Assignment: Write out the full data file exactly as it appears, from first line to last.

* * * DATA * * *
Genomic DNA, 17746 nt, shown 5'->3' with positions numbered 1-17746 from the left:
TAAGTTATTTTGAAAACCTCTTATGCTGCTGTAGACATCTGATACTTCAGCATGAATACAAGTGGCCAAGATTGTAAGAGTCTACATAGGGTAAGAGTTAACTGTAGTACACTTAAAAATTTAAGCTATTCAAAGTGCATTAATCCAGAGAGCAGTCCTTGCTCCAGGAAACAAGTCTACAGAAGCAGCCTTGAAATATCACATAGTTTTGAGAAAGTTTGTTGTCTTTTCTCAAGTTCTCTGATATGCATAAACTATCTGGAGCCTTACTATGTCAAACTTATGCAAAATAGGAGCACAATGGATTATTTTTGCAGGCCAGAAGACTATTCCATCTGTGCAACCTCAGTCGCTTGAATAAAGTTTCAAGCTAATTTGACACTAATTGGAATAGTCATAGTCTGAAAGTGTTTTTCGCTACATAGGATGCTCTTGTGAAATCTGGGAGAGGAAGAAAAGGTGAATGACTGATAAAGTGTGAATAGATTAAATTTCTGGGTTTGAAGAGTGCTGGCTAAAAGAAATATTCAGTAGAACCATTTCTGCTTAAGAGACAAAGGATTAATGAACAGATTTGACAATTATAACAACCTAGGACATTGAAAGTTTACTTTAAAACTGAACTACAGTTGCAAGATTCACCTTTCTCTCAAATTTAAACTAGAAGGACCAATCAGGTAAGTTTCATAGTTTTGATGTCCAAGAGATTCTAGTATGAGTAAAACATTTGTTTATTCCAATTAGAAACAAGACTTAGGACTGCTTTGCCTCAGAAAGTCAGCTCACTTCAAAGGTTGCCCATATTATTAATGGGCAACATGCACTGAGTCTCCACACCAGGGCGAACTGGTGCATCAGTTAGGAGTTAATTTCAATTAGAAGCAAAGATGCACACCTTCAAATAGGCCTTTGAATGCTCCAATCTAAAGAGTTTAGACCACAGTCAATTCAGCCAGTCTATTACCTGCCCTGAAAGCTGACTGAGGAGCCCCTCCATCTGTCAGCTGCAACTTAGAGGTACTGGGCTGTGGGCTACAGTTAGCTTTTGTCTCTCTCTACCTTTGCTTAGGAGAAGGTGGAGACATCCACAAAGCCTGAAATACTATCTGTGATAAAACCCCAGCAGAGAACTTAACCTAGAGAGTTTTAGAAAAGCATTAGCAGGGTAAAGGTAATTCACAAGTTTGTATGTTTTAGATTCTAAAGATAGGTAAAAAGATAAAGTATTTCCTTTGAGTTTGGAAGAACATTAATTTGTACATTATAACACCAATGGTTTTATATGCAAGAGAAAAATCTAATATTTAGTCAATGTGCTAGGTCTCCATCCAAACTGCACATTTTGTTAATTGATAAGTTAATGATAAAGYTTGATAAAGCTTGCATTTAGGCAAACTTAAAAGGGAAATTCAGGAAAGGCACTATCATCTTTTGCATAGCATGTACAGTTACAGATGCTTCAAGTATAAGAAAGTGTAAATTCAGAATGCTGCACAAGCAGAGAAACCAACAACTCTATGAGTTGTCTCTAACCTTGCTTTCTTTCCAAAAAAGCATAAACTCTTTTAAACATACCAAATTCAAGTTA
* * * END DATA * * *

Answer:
Genomic DNA, 17746 nt, shown 5'->3' with positions numbered 1-17746 from the left:
TAAGTTATTTTGAAAACCTCTTATGCTGCTGTAGACATCTGATACTTCAGCATGAATACAAGTGGCCAAGATTGTAAGAGTCTACATAGGGTAAGAGTTAACTGTAGTACACTTAAAAATTTAAGCTATTCAAAGTGCATTAATCCAGAGAGCAGTCCTTGCTCCAGGAAACAAGTCTACAGAAGCAGCCTTGAAATATCACATAGTTTTGAGAAAGTTTGTTGTCTTTTCTCAAGTTCTCTGATATGCATAAACTATCTGGAGCCTTACTATGTCAAACTTATGCAAAATAGGAGCACAATGGATTATTTTTGCAGGCCAGAAGACTATTCCATCTGTGCAACCTCAGTCGCTTGAATAAAGTTTCAAGCTAATTTGACACTAATTGGAATAGTCATAGTCTGAAAGTGTTTTTCGCTACATAGGATGCTCTTGTGAAATCTGGGAGAGGAAGAAAAGGTGAATGACTGATAAAGTGTGAATAGATTAAATTTCTGGGTTTGAAGAGTGCTGGCTAAAAGAAATATTCAGTAGAACCATTTCTGCTTAAGAGACAAAGGATTAATGAACAGATTTGACAATTATAACAACCTAGGACATTGAAAGTTTACTTTAAAACTGAACTACAGTTGCAAGATTCACCTTTCTCTCAAATTTAAACTAGAAGGACCAATCAGGTAAGTTTCATAGTTTTGATGTCCAAGAGATTCTAGTATGAGTAAAACATTTGTTTATTCCAATTAGAAACAAGACTTAGGACTGCTTTGCCTCAGAAAGTCAGCTCACTTCAAAGGTTGCCCATATTATTAATGGGCAACATGCACTGAGTCTCCACACCAGGGCGAACTGGTGCATCAGTTAGGAGTTAATTTCAATTAGAAGCAAAGATGCACACCTTCAAATAGGCCTTTGAATGCTCCAATCTAAAGAGTTTAGACCACAGTCAATTCAGCCAGTCTATTACCTGCCCTGAAAGCTGACTGAGGAGCCCCTCCATCTGTCAGCTGCAACTTAGAGGTACTGGGCTGTGGGCTACAGTTAGCTTTTGTCTCTCTCTACCTTTGCTTAGGAGAAGGTGGAGACATCCACAAAGCCTGAAATACTATCTGTGATAAAACCCCAGCAGAGAACTTAACCTAGAGAGTTTTAGAAAAGCATTAGCAGGGTAAAGGTAATTCACAAGTTTGTATGTTTTAGATTCTAAAGATAGGTAAAAAGATAAAGTATTTCCTTTGAGTTTGGAAGAACATTAATTTGTACATTATAACACCAATGGTTTTATATGCAAGAGAAAAATCTAATATTTAGTCAATGTGCTAGGTCTCCATCCAAACTGCACATTTTGTTAATTGATAAGTTAATGATAAAGYTTGATAAAGCTTGCATTTAGGCAAACTTAAAAGGGAAATTCAGGAAAGGCACTATCATCTTTTGCATAGCATGTACAGTTACAGATGCTTCAAGTATAAGAAAGTGTAAATTCAGAATGCTGCACAAGCAGAGAAACCAACAACTCTATGAGTTGTCTCTAACCTTGCTTTCTTTCCAAAAAAGCATAAACTCTTTTAAACATACCAAATTCAAGTTA